Tinder nests, or tinder bundles, are easy to shape once you’ve gathered all your tinder. Remember, the idea is to ignite the tinder bundle and then transfer it to the first round of small sticks and other kindling at the center of your soon-to-be campfire. Here are the steps you should follow to make a tinder bundle that will burn long enough and be thick enough to start a fire without burning your hands:

 

1. Gather all the tinder you can find. If you’re in wet conditions, read on to the next section to find out what you can do to dry out mosses and pine straw to make usable tinder. If you’re in a sparsely vegetated place, any kind of bark from a tree or plant can be chopped directly off a tree or plant to use as kindling. Tumbleweeds and other lightweight plants make great kindling as well. 

 

2. Roll the material back and forth in your hands. This friction method will make the tinder rougher and it can dry out small levels of dampness. 

 

3. Shape the tinder bundle into a sphere like you would make a snowball. 

 

4. Use your thumbs to create a depression in the center of the tinder bundle. It should be concave when you finish this step. You can see at this point why it’s commonly referred to as a tinder nest since it looks like a bird’s nest.

 

5. Place the lightest material in the middle. Those cattails, pinestraw, and other highly flammable fire starters should be dead center. If you’re using a char cloth, that should go on top of the lightest material in the center of the tinder nest.

 

6. Massage the tinder bundle to make sure it isn’t overly compact. Air should be able to get through to the central ember so the fire can breathe and grow. 

 

The shape of a tinder nest protects your campfire from wind and rain during its earliest stages. A spark should ignite the tinder nest very quickly if you shape it correctly. At that point, all you’ll need to do is fold the tinder nest up and transport it to the kindling stack. 

 

A fire.

Small twigs and a tinder bundle are key to fire-making.

 

Drying wet tinder for fire-making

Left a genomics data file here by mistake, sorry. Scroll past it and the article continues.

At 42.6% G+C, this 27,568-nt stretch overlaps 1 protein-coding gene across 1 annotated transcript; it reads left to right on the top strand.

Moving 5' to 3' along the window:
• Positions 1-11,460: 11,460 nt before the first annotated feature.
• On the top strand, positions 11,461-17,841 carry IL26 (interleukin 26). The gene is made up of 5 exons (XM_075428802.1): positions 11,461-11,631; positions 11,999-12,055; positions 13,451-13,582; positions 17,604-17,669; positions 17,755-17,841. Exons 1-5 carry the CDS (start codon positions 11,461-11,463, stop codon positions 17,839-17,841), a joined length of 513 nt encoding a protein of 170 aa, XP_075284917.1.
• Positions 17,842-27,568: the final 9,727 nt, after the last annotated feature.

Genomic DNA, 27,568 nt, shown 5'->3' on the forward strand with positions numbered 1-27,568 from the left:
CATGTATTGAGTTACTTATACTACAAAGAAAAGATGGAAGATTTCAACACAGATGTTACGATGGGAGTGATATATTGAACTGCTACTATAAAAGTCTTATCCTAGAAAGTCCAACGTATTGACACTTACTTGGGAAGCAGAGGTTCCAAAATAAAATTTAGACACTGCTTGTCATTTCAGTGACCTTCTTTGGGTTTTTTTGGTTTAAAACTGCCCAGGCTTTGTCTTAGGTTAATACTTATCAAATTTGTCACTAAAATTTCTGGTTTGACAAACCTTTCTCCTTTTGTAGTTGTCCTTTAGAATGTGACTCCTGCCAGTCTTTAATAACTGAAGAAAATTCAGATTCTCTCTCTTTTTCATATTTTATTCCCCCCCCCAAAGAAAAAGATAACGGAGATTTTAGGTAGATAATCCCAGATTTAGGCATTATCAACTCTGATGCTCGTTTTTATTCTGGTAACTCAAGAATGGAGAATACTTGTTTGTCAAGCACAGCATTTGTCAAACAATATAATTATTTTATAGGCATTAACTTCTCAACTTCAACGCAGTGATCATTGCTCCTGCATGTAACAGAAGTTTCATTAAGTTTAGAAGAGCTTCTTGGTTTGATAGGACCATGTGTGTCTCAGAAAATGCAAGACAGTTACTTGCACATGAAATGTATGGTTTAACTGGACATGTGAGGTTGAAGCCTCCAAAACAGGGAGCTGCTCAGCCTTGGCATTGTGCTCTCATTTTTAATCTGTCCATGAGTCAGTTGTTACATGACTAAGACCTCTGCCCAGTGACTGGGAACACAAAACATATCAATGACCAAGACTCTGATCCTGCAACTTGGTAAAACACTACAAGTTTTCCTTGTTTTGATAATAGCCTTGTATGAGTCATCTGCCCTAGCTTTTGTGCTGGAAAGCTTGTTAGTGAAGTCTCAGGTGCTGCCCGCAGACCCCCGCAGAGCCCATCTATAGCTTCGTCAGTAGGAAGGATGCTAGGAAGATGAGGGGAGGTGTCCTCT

If you’re a fearless hiker or camper who goes out into the backcountry in wet conditions and all four seasons who won’t call the game on account of rain, you already know that all the great fuel you can find on a forest floor is sometimes completely soaked from recent rain or snow. There is definitely a spectrum of utility when it comes to wet tinder. Completely soaked firewood, sticks, mosses, or grasses will be completely waterlogged. They’re much heavier than normal for that reason. 

If you can find some tinder under some tree cover that’s slightly drier, then there are a few ways to dry it out so it will ignite. If you have a spare t-shirt or towel, you can use it for this purpose. If your tinder is flexible like a wild moss, then wring it out as best you can. Then, wrap it in your spare clothes or towel. Lay the bundle on the flat surface of something durable like a hard rock. Take a smaller rock and strike the bundle. This may sound a little bizarre, but it’s a great friction method that squeezes the moisture out of your fuel so it can be absorbed into the t-shirt and generates some heat through the friction of the stone-on-stone impact that helps the tinder to dry. 

If you don’t have an extra t-shirt or towel, you can dig a hole until you reach dry soil. Make sure the dry soil you’re excavating is left beside the hole you’re digging for later use. Bury your future tinder in dry dirt and cover it with the dry dirt you dug out. Hit the soil above the kindling with a stone and it should work with the same friction method as the t-shirt process. 

The best advice we can give about drying out tinder is to always try and remember to prepare for the next fire once your present campfire is blazing. If you have a soaked piece of wood, damp tinder, or wet kindling, you can start the drying process by placing it near enough our roaring campfire to heat it up but not so close that it will catch fire. Steam should begin rushing out of the material if it’s drying out properly.